If you find yourself struggling to reach a decision, or are unsure of a decision, it is most likely because you don’t have enough information in order to make your decision. In this instance, you should reconvene the meeting and ask your employee some more questions, or carry out some more investigation.
It is important to realise that it’s not just about what the outcome decision is. Even more importantly it’s the rationale that underpins your decision.
You may choose to issue your employee with a formal disciplinary warning, but you will need to evidence and explain why you made this decision.
When thinking about your rationale it can be helpful to think about why you have chosen to not accept the employee’s response, or why is it that what they have done is a bad thing and cannot be tolerated by your business?
A common misunderstanding we come across with clients is that in order to discipline their employees they have to be able to prove that something did or did not happen. In employment law terms this is not true, as this level of proof is not required. Instead, it is important to be able to form what is referred to as ‘reasonable belief’.
When considering the question of reasonable belief, it can be helpful to imagine asking 10 people on the street. Would these random 10 people, when presented with the disciplinary case and the same information you have, reach the same outcome decision as you? Doing this can help you test whether your decision is reasonable to believe.
As you may recall in part one of this ‘how to’ guide, we advised that in the invite letter sent to your employee you should include details about what “the potential consequences or potential outcome of the meeting” might be. Therefore your outcome decision is normally limited to a maximum of whatever you stated here.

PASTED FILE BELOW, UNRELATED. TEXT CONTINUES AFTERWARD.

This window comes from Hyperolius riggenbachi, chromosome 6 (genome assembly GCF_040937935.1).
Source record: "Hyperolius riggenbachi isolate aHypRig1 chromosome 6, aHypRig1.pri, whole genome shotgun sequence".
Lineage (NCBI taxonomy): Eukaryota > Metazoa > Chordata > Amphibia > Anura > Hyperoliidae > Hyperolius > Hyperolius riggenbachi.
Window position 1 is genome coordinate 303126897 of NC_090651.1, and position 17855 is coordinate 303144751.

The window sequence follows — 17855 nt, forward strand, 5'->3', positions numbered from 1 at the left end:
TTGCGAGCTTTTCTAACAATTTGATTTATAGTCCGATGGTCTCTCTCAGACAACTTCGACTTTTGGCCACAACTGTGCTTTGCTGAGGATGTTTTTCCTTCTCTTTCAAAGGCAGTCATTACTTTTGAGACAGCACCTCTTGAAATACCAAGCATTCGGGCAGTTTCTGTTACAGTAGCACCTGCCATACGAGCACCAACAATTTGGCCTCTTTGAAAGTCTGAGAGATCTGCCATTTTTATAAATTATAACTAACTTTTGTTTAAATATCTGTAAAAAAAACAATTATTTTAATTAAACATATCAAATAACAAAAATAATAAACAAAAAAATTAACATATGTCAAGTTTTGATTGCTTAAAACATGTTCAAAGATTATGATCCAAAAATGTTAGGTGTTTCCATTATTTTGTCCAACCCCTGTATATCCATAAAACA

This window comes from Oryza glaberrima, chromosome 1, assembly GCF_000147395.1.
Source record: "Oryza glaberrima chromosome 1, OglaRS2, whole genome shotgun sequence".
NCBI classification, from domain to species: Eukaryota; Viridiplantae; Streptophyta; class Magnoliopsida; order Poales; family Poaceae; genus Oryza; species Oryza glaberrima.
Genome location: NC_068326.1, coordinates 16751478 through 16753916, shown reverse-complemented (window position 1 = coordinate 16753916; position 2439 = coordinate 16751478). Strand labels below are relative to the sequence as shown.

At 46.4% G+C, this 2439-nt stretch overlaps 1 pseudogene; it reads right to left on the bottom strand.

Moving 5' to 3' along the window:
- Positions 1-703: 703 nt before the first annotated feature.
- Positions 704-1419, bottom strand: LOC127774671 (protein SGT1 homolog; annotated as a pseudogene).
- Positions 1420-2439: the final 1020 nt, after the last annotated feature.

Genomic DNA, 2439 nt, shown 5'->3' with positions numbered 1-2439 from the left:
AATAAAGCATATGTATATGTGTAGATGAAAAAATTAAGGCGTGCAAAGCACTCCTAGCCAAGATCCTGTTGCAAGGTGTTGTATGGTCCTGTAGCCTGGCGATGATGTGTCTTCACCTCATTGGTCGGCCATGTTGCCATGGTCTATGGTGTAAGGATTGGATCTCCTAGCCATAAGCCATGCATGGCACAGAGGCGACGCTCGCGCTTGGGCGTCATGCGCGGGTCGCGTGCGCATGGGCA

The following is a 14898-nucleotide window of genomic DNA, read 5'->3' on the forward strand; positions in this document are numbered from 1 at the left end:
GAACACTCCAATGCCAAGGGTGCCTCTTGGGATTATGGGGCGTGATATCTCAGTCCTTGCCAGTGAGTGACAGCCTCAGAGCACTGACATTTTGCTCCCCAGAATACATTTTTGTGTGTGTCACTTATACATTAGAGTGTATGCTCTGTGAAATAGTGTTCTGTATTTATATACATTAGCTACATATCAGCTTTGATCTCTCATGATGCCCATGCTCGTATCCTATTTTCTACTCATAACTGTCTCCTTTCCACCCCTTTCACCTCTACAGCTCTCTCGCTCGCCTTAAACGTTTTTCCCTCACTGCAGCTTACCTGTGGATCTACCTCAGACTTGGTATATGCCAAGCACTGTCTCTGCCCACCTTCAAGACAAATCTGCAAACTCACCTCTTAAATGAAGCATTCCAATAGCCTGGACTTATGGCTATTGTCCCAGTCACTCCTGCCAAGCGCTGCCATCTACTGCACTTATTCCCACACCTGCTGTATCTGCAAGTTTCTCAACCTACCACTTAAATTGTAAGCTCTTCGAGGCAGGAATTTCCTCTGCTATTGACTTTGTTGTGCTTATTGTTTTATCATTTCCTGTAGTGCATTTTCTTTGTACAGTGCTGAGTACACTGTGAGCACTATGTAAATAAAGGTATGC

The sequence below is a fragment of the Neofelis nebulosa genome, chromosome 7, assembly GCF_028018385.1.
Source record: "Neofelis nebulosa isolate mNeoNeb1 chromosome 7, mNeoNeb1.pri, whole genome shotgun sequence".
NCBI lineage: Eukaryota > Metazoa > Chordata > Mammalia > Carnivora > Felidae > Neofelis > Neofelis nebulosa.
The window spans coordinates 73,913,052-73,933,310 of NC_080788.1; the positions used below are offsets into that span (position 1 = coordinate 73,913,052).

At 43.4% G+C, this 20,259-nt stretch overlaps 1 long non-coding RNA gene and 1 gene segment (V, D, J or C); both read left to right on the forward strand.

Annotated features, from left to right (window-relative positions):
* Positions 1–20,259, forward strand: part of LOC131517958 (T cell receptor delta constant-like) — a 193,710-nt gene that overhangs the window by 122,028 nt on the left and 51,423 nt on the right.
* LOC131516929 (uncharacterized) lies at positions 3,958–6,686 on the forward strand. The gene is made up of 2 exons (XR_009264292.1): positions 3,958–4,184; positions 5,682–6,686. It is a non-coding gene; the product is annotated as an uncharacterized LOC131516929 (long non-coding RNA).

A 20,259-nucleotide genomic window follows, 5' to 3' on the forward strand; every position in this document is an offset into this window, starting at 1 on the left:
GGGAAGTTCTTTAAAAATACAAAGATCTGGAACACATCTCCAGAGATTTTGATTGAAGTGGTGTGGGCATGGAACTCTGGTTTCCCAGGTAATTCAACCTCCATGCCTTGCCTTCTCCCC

Below is a summary of potential outcomes at the various stages of the disciplinary process:
- Verbal warning (if your policy includes this – our advice is not to have this stage in your policy)
- Written Warning
- Final Written Warning
- Summary Dismissal
- Some other action-stopping short of dismissal – e.g. demotion/removal of duties
- No formal action
It is helpful to remember that the fundamental purpose of issuing a disciplinary warning is to seek to correct, improve and/or cease the ‘bad thing’ that your employee has done. If issuing a disciplinary warning is not going to correct the problem, you may need to consider whether this it is the right thing to do.
Another important factor to consider when making a fair disciplinary outcome decision is consistency. If you discipline employee x for a particular offence, then you should apply appropriate consistency if employee y also commits the same offence. Having said that, there may be a genuine reason to make an exception. It’s important to be able to recognise when both these things are appropriate so that you are not diluting your businesses principles or acting unfairly towards your employees.
Here at the HR Booth, we have a wealth of experience in supporting managers and businesses to make the right disciplinary outcome decision at whatever level is appropriate.
Confirming your decision
When you have reached an outcome decision and have a clear rationale for your decision, you need to confirm this to your employee. This can be done by reconvening the disciplinary meeting and delivering your decision in person.
Whether or not you choose to do this, you must confirm your outcome decision in writing and provide a copy of this to your employee, within a reasonable time following the disciplinary meeting.
The Outcome Letter